A few months ago I reviewed, and then purchased, a COROS Vertix GPS adventure watch, and since then received an update that added touchscreen capability. Once again, COROS proves it may be the leader in updating existing products to make sure your purchase lasts for years.
In addition to supporting existing owners, COROS launched a new trade-in program where you can get up to $100 credit towards a new COROS purchase by trading in any brand of a working GPS watch. I haven't tried this out yet so don't yet have data on how much typical models are worth, but give it a try and see what COROS is willing to give you for your old watch.
The newest firmware coming to the Vertix, Apex Pro, Apex, and Pace (amazing how the company supports all of its devices) brings new views, enhanced features, and an awesome Track Run mode. I went to my local high school this past weekend to test out some new features and am impressed by the results.
COROS watch update
We typically see a company release a GPS sports watch or smartwatch and then provide some updates to tweak some things and add some improvements. However, major new features are typically reserved for newer generation wearables that forces consumers to upgrade the hardware to take advantage of new features. COROS continues to prove it supports all of its customers with updates across all the watches in its arsenal.
The updated smartphone app is available to download now with firmware updates for the Apex also now available. The Apex Pro and Vertix will get the firmware update by tomorrow with the Pace getting the firmware update in the next few weeks.
The smartphone app gets a new workout overview screen that shows a monthly summary for running data that combines run, trail run, and hike modes. You can also view fitness index history with VO2 max, lactate threshold, and more.
Watch enhancements and optimizations include:
- Adds enhanced daily HR option to display HR reading on select watch faces. Setup via System - Sensor - Daily HR.
- Adds weather forecast feature based on the last 6 hours of air pressure changes.
- Adds Storm Alert feature for imminent weather changes. Setup via System > Sensors > Barometer.
- Adds navigation for Bike mode.
- Adds arrows during the breadcrumb navigation to indicate direction in case of forks and turnarounds.
Track Mode test results
Running around on a 400 meter track should be a simple thing to get right for GPS sports watches. However, there seems to always be some error introduced and while it might seem minor at first, running many laps tends to throw the GPS off even further. The distance is clearly a known distance so the errors should be minimized, but your watch is always on one side of your body and may be blocked from the satellite occasionally.
The new Track Run mode from COROS, one of the workout options you can now select, uses GPS and algorithms to provide more accurate results. I ran 10 laps on a track and used four different GPS watches with the following results.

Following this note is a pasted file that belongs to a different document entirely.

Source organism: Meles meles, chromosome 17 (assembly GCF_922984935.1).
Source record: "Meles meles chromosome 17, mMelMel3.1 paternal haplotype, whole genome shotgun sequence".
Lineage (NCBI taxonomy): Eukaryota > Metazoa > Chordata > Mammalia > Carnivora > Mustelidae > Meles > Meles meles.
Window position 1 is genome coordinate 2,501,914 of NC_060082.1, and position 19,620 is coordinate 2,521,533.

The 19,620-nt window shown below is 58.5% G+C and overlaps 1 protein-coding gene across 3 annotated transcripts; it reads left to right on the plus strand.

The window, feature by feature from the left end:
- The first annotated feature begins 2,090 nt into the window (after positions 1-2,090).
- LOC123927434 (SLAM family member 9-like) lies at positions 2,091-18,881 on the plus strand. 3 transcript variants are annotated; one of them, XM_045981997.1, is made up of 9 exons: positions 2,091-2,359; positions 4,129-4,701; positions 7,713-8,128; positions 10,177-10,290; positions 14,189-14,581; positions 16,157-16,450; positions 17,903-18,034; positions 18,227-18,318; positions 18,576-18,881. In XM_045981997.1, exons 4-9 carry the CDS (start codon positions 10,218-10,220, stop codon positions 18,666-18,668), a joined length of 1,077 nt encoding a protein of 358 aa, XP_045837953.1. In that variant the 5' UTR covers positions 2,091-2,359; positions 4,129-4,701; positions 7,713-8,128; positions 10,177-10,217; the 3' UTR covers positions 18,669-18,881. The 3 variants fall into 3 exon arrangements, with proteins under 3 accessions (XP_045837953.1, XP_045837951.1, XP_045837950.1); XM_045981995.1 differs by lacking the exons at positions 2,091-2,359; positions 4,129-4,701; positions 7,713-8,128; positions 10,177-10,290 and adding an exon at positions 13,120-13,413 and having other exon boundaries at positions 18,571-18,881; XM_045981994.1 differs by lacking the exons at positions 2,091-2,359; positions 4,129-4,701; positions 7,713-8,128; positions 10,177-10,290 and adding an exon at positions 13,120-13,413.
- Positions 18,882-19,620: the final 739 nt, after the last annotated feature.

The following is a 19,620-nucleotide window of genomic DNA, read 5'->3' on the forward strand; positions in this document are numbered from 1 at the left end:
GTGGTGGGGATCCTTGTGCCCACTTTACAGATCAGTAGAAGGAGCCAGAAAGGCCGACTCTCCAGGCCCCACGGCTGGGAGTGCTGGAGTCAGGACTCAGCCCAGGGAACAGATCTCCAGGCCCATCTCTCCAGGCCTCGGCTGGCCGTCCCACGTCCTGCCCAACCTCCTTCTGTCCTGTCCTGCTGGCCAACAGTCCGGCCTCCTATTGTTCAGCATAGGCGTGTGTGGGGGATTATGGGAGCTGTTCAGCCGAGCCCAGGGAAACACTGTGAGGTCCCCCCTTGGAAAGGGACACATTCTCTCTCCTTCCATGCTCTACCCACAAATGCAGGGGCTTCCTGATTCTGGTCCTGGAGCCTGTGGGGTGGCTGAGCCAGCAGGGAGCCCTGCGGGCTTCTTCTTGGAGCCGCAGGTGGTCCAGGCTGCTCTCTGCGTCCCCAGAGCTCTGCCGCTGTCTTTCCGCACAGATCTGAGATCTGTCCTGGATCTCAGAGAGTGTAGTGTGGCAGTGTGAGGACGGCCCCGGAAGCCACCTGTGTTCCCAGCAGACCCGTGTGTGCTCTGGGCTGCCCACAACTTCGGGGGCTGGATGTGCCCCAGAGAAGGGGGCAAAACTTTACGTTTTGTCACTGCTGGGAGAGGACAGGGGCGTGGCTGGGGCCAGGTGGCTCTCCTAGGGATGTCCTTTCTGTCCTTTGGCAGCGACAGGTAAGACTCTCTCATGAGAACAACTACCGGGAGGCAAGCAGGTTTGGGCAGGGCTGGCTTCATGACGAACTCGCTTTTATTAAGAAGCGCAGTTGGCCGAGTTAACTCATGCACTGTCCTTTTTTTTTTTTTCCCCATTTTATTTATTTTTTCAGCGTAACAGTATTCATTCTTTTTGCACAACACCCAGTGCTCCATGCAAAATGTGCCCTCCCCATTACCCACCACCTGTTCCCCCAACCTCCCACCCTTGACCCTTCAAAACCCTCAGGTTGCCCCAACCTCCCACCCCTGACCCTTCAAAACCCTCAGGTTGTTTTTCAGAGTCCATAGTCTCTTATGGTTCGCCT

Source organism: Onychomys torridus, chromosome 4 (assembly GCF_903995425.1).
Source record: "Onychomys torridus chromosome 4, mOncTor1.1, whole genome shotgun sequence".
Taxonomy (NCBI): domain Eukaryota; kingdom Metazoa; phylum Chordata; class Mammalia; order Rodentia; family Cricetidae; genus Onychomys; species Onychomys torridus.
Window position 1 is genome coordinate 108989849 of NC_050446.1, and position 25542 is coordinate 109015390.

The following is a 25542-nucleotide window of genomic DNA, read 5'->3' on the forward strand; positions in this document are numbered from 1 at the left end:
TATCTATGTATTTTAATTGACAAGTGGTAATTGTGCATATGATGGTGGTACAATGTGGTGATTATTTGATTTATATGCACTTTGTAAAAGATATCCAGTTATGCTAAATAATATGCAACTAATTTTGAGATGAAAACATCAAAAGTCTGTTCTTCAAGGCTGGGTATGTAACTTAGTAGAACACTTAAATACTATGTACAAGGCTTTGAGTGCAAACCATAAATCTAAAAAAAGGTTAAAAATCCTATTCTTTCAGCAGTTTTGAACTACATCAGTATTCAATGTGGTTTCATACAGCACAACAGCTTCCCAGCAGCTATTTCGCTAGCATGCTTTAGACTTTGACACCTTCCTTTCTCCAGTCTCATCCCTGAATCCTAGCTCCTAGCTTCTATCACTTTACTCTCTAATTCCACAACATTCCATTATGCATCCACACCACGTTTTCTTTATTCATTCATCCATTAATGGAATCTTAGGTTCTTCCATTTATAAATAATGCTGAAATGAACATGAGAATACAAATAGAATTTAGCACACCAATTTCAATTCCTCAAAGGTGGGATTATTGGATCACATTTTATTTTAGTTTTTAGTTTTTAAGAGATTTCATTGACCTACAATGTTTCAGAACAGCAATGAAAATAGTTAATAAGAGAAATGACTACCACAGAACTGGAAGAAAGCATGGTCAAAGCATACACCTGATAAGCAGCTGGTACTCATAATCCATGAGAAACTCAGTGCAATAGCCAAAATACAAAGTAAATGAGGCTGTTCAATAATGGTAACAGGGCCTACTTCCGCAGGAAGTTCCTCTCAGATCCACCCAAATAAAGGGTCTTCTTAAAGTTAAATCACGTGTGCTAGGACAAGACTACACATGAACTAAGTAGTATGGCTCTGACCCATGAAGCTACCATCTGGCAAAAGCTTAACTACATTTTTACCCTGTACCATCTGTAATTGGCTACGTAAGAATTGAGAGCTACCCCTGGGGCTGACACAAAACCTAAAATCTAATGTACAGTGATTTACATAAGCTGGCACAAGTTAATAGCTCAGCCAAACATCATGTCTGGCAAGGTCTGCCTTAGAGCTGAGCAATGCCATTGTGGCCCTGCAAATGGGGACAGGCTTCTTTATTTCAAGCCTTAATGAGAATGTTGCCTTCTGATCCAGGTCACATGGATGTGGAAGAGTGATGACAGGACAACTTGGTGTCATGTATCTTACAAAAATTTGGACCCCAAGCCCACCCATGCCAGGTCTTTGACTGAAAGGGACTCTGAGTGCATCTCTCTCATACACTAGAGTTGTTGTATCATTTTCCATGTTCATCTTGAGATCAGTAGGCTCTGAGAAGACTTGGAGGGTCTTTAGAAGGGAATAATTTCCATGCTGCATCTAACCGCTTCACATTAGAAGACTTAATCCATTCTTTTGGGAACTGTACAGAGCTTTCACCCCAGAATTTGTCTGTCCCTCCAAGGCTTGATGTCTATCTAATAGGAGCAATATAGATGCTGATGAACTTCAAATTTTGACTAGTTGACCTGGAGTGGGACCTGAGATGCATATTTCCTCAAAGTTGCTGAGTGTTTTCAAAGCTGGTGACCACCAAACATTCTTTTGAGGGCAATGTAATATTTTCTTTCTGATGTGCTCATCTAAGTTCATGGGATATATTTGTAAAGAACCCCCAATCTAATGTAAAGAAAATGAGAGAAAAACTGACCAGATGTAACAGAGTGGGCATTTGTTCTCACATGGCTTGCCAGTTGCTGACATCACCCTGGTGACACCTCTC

Garmin Forerunner 945
Polar Vantage V
Huawei Watch GT2
As you can see, my COROS Vertix was the only watch that achieved the exact distance I ran. Even better, in Track Run mode the watch counted the laps perfectly. This is helpful for those who run a lot of laps when you can easily forget which number you are on. I'm a fan of this new Track Run mode and may start doing more of this type of running to measure my improvement on a consistent venue.
You can even select exactly which lane you are running in since running all of your laps in outer lanes will be longer than 400 meters. You can even use a long press action to change the lane you are running in during your workout. I haven't seen any other watch provide this level of granularity for track running. You can even start your workout in Track Run mode away from the physical track and then the watch is smart enough to use your first lap to recognize you have started track running. The accuracy will increase starting on the second lap.
The Polar Vantage V is currently the only GPS watch that provides running power from the wrist. Others provide this data through external heart rate monitor or foot pod devices. COROS announced its small accessory that fits on your waistband behind your back called the COROS Performance Optimzation Device (POD). I'll be getting one to test soon so let me know if you have any questions as I take it for runs.
The COROS POD is available for $69.99 or $49.99 with the purchase of any COROS watch. In yet another great customer service move, existing COROS watch owners can also purchase the POD for $49.99 after logging in to the new COROS portal. BTW, you can also use the COROS portal to upload GPS data you tracked on other wearables before making your move to COROS.
The COROS POD will collect and help you view the following:
- Running Efficiency: The COROS POD helps track how much energy is involved in propelling your body forward. Using this metric in conjunction with all of the other great data provided by the POD you can train to become a more efficient runner – whether that allows you to run faster, farther or both is up to you.
- Running Power Analysis: The COROS POD takes into account your weight, speed and several other inputs when calculating your running power laterally, vertically and most importantly horizontally (forward propulsion). COROS is the first solution on the market to offer multi-directional power analysis.
- Advanced Running Metrics: The COROS POD provides the following metrics to help turn you into a smarter and more efficient runner: power, run efficiency, ground time, left/right balance, stride height, stride ratio, stride length and cadence.
I've been using a Stryd footpod to track running power and love using this metric since I run all over hills and need something better than pace or heart rate to guide my training.